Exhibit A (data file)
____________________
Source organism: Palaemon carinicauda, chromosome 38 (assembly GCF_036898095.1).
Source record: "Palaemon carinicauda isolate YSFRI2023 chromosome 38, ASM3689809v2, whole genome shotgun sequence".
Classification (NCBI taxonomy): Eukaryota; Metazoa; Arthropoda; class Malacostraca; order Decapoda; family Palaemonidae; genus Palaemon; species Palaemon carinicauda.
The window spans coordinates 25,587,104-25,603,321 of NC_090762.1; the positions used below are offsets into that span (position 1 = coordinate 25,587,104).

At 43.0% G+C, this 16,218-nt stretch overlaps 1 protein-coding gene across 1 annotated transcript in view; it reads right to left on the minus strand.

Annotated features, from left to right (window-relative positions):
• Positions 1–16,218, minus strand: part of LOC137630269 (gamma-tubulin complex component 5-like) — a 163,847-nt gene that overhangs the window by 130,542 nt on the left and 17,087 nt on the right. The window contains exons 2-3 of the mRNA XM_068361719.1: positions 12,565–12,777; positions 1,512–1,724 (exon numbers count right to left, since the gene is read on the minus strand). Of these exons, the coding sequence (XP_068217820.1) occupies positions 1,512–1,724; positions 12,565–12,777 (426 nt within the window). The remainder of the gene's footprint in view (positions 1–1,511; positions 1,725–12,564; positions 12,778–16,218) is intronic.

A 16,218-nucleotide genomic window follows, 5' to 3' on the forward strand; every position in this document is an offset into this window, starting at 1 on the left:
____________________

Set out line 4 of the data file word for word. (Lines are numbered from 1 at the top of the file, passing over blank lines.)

The window spans coordinates 25,587,104-25,603,321 of NC_090762.1; the positions used below are offsets into that span (position 1 = coordinate 25,587,104).